“There are elements of that facility which is supposed to be some type of military academy,” Susteren reported, “but is very heavily fortified. And the suspicion is that it’s being used by Iran as a way to have a footprint in Bolivia” which she described as “not a friend of the United States.”
Despite the disappearance of Iran from the terror map in the 2015 National Intelligence assessment, Fox journalist Cathern Herridge also noted that “the documents, the photos and Congressional testimony show that Iran is really effectively expanding its influence into South America, into our neighbor.”
In effect, Herridge said, Iran is “creating a launching pad into North America.”
Bolton concurred in his own remarks. “Look, Iran has terrorist networks all over this hemisphere,” he pointed out. “Remember, three years ago, the Justice Department indicted senior officials of the Revolutionary Guards Corps for conspiring to kill the Saudi Arabian ambassador to the United States in Washington by infiltrating through the Mexican border.
“I think this is just another example of Iran’s activities.”
Anti-Semitism in Venezuela has spiked during the electoral race for president between a Catholic man of Jewish descent and President Hugo Chavez, according to a new report.
State media and supporters of Chavez, who has ruled the country for the past 14 years, regularly “vilify” his opponent, Henrique Capriles Radonski, derisively referring to his Jewish roots, a study by Tel Aviv University’s Kantor Center for the Study of Anti-Semitism found.
“This is done in a variety of methods, such as defamation, intimidation and conspiracy theories, many of which portray Capriles as a Zionist agent, and by mixing classic and neo-anti-Semitism,” said the report, authored by Lidia Lerner, an expert on Latin America. “A Capriles victory, it is claimed, will inevitably lead to Zionist infiltration.”
The election is scheduled for October 7.
Op-Eds warning of a “Zionist takeover” if Capriles wins repeatedly have appeared in government-controlled media since Radonski’s candidacy was announced in February, the report said. He also has been the subject of anti-Semitic cartoons.
Radonski was elected to run against Chavez as the representative of the Democratic Unity coalition, a collection of 30 parties that compose the bulk of Venezuela’s opposition. Capriles’ father was a Catholic of Sephardic Jewish descent. His mother’s family was comprised of Eastern European Holocaust survivors. He does not hide his Jewish roots but considers himself a devout Catholic.
Israel’s Foreign Ministry criticized as “absurd” the country’s inclusion on a list of countries that restricts the activities of human rights and advocacy groups.
Monday’s response came after the United Nations’ high commissioner for human rights placed Israel on a list that includes Egypt, Belarus, Venezuela, Algeria, Ethiopia and Zimbabwe. Israel is the only democratic country to appear on the list.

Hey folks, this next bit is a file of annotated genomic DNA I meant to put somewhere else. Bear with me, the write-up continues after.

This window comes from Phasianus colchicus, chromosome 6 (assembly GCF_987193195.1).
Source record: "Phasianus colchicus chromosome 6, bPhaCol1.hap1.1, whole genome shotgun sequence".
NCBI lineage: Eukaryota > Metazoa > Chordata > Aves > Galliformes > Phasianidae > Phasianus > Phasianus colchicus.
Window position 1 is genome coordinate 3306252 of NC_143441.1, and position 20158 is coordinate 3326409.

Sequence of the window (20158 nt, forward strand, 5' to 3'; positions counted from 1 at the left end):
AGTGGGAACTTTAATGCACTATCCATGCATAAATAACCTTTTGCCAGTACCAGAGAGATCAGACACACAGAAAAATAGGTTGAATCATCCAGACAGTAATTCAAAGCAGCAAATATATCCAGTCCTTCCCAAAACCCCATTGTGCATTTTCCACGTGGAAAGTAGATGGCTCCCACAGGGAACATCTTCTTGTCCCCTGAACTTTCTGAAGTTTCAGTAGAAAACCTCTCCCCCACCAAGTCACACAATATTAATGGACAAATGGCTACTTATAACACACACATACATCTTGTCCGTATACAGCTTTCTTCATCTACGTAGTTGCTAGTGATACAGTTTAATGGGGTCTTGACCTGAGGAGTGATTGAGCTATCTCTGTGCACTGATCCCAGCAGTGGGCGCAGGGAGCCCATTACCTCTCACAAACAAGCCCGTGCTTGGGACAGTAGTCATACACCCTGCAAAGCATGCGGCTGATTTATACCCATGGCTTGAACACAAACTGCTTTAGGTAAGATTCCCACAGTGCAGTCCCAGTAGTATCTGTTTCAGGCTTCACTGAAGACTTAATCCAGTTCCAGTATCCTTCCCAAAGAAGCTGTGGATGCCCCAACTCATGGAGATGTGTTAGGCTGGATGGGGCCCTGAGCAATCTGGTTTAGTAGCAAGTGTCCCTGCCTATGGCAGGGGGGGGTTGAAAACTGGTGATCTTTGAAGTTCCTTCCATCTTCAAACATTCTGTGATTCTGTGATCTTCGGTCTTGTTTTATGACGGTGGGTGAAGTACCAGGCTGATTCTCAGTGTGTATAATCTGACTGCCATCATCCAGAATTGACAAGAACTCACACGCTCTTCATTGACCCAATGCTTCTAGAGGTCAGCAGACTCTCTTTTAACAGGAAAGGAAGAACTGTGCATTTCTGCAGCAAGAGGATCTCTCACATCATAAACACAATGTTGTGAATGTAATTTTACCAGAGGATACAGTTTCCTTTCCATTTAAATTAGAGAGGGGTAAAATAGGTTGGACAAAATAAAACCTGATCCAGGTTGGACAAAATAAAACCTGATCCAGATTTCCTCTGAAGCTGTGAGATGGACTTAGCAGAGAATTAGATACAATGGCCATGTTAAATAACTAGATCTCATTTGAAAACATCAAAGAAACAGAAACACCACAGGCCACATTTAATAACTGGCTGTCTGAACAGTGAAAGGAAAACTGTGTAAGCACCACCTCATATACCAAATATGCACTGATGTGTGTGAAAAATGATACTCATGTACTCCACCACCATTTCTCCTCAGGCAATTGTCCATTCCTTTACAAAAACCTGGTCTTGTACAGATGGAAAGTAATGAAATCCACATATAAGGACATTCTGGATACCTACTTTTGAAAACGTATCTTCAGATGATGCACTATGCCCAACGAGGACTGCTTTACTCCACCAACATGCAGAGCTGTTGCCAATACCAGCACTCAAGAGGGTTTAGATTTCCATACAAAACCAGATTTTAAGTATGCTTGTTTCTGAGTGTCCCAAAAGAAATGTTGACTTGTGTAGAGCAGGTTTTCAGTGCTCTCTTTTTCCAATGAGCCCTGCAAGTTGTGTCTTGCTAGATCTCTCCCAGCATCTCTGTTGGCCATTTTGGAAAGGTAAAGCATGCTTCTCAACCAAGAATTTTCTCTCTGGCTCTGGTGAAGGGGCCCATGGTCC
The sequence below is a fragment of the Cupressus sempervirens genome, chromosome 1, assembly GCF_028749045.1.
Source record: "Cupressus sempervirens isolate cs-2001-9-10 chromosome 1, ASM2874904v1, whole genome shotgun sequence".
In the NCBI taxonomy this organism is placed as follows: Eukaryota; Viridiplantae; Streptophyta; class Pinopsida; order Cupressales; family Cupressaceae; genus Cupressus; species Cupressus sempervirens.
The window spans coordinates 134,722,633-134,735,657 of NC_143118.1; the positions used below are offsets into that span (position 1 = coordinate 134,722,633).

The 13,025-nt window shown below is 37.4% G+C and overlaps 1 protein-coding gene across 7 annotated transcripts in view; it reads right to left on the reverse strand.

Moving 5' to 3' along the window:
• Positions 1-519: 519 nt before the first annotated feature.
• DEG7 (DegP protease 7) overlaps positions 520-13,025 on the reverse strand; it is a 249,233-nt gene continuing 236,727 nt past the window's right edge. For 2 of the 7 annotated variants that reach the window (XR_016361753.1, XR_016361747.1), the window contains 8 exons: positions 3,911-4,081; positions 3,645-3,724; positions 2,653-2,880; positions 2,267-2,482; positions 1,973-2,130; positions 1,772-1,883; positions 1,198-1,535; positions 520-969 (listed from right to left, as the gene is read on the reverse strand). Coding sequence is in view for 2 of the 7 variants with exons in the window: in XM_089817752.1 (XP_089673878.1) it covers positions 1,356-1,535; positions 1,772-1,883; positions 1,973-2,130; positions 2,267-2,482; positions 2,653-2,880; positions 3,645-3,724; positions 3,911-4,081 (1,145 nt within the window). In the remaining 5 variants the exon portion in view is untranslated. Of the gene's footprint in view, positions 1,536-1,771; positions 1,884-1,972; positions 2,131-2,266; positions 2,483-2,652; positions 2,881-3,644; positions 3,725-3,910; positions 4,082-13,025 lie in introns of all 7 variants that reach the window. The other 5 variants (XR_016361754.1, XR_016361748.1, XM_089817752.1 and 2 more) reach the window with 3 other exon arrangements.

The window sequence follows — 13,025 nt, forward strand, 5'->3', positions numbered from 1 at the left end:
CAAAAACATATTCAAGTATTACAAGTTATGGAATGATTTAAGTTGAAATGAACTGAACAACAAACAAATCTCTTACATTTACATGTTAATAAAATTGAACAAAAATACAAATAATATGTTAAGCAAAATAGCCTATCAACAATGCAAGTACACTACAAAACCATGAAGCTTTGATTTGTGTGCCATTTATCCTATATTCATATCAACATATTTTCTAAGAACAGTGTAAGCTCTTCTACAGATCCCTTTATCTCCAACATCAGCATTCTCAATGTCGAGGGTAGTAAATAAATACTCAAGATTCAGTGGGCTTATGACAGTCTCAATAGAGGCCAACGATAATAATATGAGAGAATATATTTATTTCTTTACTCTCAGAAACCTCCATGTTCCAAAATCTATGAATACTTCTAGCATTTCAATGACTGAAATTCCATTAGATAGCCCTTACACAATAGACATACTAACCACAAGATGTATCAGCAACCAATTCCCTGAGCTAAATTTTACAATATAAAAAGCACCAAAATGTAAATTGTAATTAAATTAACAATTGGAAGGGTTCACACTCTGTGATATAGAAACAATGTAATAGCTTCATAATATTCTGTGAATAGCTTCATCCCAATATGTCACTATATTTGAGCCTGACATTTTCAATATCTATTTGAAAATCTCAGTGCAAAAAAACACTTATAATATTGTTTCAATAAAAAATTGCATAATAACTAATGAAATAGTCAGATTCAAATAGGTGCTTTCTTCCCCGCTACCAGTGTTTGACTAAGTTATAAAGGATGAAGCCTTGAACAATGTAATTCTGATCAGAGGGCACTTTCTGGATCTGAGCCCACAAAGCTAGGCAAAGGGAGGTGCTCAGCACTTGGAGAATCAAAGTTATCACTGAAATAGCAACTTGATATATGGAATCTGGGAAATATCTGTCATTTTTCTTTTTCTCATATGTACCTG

Navi Pillay, the U.N. high commissioner, said in a statement that the listing was due to the potential bill in the Knesset that would restrict the funding by foreign governments of nonprofit organizations. The bill was approved by a ministerial committee but never reached the full Knesset for a vote.
“In Israel, the recently adopted Foreign Funding Law could have a major impact on human rights organizations, subjecting them to rigorous reporting requirements, forcing them to declare foreign financial support in all public communications, and threatening heavy penalties for non-compliance,” Pillay said in a statement issued late last week.
CNN reports that two Jewish organizations are calling on Venezuelan President Hugo Chavez to stop what they say are anti-Semitic attacks by his government’s media.
A Venezuelan state media article about Chavez’s chief political challenger drew criticism from the New York-based Anti-Defamation League and the Los Angeles-based Simon Wiesenthal Center last week.
Titled, “The Enemy is Zionism,” the Venezuelan National Radio column details opposition candidate Henrique Capriles Radonski’s Jewish heritage and says the governor of Miranda state “represents Israeli ideology covertly.”
Capriles and Chavez, who has been Venezuela’s president for 13 years, will face off in presidential elections in October.
Capriles, whose grandparents were Polish Holocaust survivors, is a practicing Catholic.
“As we have witnessed in the past, blatant and persistent anti-Semitism is used by President Chavez and his government apparatus as a divisive political tool to scapegoat Jews,” Anti-Defamation League National Director Abraham H. Foxman said in a statement Friday. “What we are seeing at the outset of Venezuela’s presidential elections is an attempt to cast the opposition candidate as a ‘traitorous Jew’ who is unworthy of the presidency.”
Iranian President Mahmoud Ahmadinejad, speaking at Havana University in Cuba on Thursday, told students that Iran is “being punished for no reason,” in a veiled reference to the recent assassination of another Iranian nuclear scientist.
According to Ahmadenijad, the West was persecuting Iran: “Have we ever attacked anyone? Have we sought more than we need? Never. We only want to pursue justice.”
Ahmadinejad is currently in the midst of an official tour of Latin America that has included stops in Venezuela, Nicaragua, and will take him to Ecuador next.